New car sales were down by about 48% last week as the coronavirus pandemic continued to take its toll – but that actually was the good news, according to J.D. Power analysts whose earlier forecasts predicted U.S. demand was likely to tumble by as much as 80% for all of April.
While there are numerous uncertainties yet to play out, starting with what happens as states begin lifting lockdown orders and automakers begin ramping up production again, but there are clear signs that the car market may now be past the worst.
“After many weeks of the market turning downward,” said Power Analyst Tyson Jominy, “what we’re seeing is a flattening (of the downturn) and indications the retail market is in recovery.”
How long that recovery will take is far from certain, cautioned Jominy and other Power analysts who joined him Wednesday afternoon in a media call. What remains clear, they said, is that it will still be months before new vehicle sales come back to levels that had been anticipated before the pandemic.
Just through July, the industry is still expected to lose as much as 1.8 million sales compared to what Power and other analysts originally had forecast — 2020 expected to see a modest dip, to around 16.8 million vehicles compared to last year’s sales of 17.1 million new cars, trucks and crossovers.
In a statement, Power revised its official forecast for 2020 sharply downward, saying, “The 2020 full-year outlook for total sales is now 12.6 to 14.5 million.” At the low end, that would be the sort of number last seen during the depths of the Great Recession a decade ago.
Power has been closely following automotive sales trends using its PIN network which accesses real-time sales data from thousands of dealers across the country. During an hour-long webinar, the research firm noted that 24 of the top 25 U.S. regional markets showed improvements during the week ending April 19, but there were significant differences from one region to another.
In Detroit, where sales came to a virtual stop last month as it became clear the city was experiencing one of America’s worst COVID-19 outbreaks, sales showed some “resilience” last week, according to Jominy, though they were still off 85% from what was expected pre-pandemic.
Dallas, on the other hand “performed very soundly,” he added, with sales off a much more modest
20% for the week.
The rebound also varied widely depending on product segment. Luxury sales remained down by more than half – in part reflecting the slow return to the market by lease customers. Compact car sales were off by 60%. As has been the case for the past month, demand for pickups all but defied the overall industry downturn, lagging just 16% behind original, pre-pandemic forecasts.
Last week’s upturn was clearly helped by the fact that dealers in all 50 states are now authorized to sell vehicles again – 24 in showrooms, the other 26 online.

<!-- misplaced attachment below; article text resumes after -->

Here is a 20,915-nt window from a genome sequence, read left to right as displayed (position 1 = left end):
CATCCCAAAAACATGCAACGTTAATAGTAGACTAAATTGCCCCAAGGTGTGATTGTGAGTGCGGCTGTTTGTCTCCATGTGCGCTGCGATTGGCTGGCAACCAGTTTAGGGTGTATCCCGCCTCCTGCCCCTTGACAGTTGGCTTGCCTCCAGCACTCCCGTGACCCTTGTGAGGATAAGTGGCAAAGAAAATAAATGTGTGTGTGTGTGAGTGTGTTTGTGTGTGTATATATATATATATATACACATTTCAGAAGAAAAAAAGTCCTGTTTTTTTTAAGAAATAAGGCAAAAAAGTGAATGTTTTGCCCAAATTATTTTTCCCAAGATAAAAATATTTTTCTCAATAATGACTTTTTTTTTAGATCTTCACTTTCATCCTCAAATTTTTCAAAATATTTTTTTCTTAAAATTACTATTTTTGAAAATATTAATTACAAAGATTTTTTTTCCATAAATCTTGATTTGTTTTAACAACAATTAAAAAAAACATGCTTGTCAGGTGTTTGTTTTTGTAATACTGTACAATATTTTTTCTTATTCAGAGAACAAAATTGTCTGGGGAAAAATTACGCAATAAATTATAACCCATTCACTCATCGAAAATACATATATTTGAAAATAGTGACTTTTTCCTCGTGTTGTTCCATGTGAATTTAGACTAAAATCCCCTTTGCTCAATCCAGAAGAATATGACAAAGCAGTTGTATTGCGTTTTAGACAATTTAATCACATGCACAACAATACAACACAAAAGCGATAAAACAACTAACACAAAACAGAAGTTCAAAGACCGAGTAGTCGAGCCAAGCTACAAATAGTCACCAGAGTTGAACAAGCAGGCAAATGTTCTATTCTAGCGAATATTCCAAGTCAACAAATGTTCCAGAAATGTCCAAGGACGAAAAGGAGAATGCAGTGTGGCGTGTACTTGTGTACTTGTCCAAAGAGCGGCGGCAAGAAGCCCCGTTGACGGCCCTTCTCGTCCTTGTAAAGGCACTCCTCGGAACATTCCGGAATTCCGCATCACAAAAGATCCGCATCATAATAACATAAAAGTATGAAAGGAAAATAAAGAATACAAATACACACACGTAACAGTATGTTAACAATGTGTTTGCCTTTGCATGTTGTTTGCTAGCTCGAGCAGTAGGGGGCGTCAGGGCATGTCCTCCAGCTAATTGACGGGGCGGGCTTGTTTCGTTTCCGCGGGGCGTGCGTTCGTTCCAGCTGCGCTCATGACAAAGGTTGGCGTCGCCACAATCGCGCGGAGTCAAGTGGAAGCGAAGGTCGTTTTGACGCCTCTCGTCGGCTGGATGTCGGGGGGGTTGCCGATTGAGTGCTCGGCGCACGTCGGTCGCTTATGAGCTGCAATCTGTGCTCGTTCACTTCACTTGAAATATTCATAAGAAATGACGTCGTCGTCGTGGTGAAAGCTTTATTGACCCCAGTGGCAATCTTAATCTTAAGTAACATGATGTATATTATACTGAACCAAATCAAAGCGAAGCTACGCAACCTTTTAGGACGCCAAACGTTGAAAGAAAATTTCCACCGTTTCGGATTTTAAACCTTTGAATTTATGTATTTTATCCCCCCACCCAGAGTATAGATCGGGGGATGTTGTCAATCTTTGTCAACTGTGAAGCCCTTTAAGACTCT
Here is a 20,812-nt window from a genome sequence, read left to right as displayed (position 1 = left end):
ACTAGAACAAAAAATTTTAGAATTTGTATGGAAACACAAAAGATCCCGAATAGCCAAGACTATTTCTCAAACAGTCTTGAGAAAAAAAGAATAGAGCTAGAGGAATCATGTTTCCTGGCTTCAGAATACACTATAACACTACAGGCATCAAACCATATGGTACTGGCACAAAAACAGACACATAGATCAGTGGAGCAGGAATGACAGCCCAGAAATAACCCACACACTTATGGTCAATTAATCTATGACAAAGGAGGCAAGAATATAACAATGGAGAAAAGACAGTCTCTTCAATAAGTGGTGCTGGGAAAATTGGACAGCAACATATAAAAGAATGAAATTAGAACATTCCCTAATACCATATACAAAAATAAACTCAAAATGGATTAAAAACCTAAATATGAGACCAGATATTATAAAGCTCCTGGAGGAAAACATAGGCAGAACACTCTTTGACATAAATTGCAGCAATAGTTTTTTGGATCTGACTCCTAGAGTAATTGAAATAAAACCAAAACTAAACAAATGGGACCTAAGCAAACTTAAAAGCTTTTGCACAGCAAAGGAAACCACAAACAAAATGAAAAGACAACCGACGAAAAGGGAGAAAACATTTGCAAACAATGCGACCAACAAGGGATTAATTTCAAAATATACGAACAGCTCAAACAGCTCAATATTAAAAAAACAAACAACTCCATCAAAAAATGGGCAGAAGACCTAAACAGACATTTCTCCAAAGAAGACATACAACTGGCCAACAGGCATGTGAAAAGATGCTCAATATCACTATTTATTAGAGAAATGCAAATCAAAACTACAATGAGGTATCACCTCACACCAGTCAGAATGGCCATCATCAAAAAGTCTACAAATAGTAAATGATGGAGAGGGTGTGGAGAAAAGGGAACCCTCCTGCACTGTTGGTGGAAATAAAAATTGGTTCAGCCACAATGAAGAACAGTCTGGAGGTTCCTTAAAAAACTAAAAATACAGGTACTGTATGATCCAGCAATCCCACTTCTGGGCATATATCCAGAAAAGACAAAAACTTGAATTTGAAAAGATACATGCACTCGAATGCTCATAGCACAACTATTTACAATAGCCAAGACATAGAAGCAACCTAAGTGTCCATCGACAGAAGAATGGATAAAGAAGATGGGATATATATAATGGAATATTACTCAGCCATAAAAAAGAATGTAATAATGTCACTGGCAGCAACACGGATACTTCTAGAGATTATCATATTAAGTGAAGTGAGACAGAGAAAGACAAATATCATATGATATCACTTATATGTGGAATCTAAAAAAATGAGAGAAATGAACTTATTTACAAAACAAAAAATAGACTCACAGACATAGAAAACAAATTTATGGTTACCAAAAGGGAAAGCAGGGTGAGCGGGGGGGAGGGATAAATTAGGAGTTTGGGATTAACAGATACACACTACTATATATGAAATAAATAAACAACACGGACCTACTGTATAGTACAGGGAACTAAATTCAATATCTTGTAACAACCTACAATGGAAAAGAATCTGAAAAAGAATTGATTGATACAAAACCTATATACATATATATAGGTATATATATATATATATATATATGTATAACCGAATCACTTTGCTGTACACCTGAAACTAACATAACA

The rebound also reflected the money that manufacturers are using to lure in buyers. On average, new vehicles carried $4,700 in incentives, off a mere $100 from the week before. On some products, such as pickups, the givebacks topped $7,000. Tellingly, nearly one in four buyers opted for the 84-month, zero-interest loans that are becoming commonplace.
Detroit automakers were quick to go with high-value givebacks, particularly on their high-profit pickups, something that has helped them regain market share at levels not seen in a decade.
If anything, look for the deals to get even more lucrative, particularly from foreign-owned brands, said Power’s Chief Data Officer Thomas King. “We’re starting to see manufacturers be a bit more aggressive,” he added, “to make sure they have offers compelling to buyers coming back to market.”
The hefty incentives on new vehicles may actually pose problems on the other side of the car market, said Jonathan Banks, vice president of vehicle valuations and analytics at J.D. Power Valuation Services. For many traditional used car customers, the deals may lure them to switch to something new.
At the same time, “the better the deal on the new, the more the prices on used vehicles are depressed,” creating challenges for used car dealers, said Banks, forecasting that previously owned vehicles could see prices tumble by anywhere from 8 to 16% in the coming months.
Ironically, the pandemic could work in the favor of both new and used car dealers, Banks suggested. Even as the country prepares to come out of lockdown, studies show the majority of Americans are worried about future outbreaks. As a result, predicted Banks, “Consumers are going to migrate away from shared riding and mass transportation” towards using their own vehicles. And for those who don’t now have a family car they may now choose to buy one.
The course of the coronavirus has been difficult to predict, as has its effects. The coming weeks, as more and more states lift shelter-in-place and business closure orders, could yet bring some surprises. That includes the possibility of new and renewed outbreaks which could toss all forecasts into the wind.